Zawadi Hotel

Another half a mile up the beach we find the last resort in the outstanding Zanzibar Collection – Zawadi.
Imagine a parched grey/white Scandinavian décor housed within nine contemporary glass-fronted villas, each of 100m sq. that overlook a stunningly beautiful coral lagoon and which share their cliff top location with several strategically positioned thatched communal areas and you have Zawadi.

Possibly the most exclusive of the four Zanzibar Collection properties, Zawadi will appeal to the design conscious among you who relish the minimalist styles of Scandinavia but still seek the reward of coral-coloured vistas, vibrant bougainvillea and crystal clear water.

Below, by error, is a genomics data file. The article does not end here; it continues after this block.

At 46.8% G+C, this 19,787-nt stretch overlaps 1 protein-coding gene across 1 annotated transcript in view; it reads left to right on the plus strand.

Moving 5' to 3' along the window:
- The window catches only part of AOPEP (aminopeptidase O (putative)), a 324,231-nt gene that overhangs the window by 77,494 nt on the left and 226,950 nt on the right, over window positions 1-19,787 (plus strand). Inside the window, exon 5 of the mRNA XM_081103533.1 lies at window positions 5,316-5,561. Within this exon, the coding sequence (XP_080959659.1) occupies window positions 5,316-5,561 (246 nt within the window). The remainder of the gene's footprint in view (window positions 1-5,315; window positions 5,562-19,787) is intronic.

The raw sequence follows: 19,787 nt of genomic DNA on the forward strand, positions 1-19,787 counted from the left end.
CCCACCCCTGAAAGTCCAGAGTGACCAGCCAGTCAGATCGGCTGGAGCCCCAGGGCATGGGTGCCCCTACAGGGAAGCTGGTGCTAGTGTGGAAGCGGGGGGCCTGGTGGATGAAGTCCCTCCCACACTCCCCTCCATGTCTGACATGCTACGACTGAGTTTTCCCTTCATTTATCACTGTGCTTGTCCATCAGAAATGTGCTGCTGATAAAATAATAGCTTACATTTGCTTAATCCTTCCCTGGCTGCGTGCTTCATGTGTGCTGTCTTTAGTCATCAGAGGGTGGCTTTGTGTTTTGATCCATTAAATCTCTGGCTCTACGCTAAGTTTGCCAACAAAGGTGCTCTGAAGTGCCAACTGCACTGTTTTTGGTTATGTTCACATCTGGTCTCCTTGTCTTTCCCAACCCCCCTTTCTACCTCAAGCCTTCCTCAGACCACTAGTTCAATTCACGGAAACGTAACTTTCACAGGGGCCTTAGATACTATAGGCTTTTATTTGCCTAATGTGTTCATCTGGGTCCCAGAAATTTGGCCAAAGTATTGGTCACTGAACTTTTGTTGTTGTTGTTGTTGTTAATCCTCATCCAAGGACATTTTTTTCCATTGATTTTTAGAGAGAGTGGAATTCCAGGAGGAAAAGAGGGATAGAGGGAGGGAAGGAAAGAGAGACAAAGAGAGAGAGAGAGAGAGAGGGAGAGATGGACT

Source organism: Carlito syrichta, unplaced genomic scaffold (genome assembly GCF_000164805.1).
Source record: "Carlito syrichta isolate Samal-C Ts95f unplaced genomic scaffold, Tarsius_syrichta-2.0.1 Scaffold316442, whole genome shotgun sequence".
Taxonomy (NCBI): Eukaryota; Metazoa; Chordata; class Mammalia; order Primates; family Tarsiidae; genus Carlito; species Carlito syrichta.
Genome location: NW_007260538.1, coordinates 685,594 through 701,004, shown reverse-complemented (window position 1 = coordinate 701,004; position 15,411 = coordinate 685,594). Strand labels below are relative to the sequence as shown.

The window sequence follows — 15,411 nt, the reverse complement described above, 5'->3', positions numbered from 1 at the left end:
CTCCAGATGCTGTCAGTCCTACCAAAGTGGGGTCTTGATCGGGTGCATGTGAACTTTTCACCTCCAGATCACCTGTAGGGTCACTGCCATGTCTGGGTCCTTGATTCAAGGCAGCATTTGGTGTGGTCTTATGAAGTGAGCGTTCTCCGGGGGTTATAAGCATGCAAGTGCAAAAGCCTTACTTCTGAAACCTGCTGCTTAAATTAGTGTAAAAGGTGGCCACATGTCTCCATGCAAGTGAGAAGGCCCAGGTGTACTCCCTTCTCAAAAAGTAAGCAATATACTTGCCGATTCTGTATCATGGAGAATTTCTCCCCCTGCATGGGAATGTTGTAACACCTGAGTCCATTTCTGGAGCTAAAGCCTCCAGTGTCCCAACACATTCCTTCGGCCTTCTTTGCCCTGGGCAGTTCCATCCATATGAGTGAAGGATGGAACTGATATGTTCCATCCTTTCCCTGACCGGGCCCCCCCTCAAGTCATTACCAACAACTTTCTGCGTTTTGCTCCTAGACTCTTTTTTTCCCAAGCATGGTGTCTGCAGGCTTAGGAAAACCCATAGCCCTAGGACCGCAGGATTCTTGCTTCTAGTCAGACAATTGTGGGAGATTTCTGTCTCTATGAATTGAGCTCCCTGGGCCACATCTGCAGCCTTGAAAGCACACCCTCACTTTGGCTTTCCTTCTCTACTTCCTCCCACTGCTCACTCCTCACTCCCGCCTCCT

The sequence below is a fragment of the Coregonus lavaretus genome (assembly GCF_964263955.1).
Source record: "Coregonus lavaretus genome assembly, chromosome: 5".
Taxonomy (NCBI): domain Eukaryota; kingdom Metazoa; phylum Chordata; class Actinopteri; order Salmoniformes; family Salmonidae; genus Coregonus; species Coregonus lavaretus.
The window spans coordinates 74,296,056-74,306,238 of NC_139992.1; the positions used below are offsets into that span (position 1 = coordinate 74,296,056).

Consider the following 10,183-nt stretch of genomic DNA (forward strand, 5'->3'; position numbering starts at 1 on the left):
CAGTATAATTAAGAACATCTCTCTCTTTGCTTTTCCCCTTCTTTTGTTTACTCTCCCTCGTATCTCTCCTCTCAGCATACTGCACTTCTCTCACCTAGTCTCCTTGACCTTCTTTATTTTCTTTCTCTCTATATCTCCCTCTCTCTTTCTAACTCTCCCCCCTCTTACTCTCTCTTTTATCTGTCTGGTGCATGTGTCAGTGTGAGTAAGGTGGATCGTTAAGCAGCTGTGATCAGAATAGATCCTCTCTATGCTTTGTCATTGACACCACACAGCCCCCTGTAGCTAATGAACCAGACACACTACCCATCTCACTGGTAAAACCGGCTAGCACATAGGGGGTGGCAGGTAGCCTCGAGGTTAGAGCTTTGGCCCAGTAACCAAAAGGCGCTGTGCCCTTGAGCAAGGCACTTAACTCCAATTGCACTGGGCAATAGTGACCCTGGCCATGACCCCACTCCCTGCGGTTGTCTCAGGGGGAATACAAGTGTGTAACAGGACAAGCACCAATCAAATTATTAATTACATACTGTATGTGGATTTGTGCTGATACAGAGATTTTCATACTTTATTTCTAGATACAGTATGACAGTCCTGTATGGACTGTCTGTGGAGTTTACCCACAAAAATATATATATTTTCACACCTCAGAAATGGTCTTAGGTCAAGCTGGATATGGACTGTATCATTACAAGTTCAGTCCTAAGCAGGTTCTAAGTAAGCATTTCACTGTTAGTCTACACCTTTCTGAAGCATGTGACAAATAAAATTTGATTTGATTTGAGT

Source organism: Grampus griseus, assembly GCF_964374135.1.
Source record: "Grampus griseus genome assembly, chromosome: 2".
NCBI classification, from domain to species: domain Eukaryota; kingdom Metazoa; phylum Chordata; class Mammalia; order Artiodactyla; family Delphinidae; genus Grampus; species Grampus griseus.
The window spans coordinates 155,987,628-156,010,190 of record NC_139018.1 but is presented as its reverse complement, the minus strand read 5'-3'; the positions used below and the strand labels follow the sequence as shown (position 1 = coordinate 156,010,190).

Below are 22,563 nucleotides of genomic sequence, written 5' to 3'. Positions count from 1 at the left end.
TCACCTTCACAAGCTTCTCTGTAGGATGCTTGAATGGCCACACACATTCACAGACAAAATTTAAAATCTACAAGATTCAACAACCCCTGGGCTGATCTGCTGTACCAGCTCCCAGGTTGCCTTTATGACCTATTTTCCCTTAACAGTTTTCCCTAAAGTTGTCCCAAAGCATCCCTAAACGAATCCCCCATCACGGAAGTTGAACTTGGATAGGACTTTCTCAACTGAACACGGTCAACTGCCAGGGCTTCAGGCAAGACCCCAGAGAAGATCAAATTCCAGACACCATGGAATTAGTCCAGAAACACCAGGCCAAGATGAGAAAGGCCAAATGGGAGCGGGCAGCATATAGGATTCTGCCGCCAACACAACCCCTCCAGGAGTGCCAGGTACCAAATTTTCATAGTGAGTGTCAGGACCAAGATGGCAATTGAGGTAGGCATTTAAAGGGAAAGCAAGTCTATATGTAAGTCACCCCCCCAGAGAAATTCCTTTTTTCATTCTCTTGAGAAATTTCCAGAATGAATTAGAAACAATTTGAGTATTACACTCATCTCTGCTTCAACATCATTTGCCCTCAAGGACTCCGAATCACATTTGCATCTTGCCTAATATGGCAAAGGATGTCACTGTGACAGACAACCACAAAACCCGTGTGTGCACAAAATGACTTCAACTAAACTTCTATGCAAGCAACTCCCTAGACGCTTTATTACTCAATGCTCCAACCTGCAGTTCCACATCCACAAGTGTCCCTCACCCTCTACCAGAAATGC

Private plunge pools, wide open terraces and a stunning view complement each villa and you certainly don’t go to Zawadi if you’re set on mixing with people unnecessarily. You might choose to chat over a meal but otherwise you can find your own exclusive space just to relax, read or romp to your heart’s content.

The narrow submerged walkway out into the lagoon provides you with access to the canopied boat moored offshore or to the clear coral waters where you can simply explore with a guide or enjoy lazing around on a board.

Why fly to Zanzibar?

We’ve spent a few days on this exotic island and we’ve quickly come to the conclusion that when on Zanzibar, we’re content to spend as much time as possible in our chosen hotels and lodges in preference to touring the island.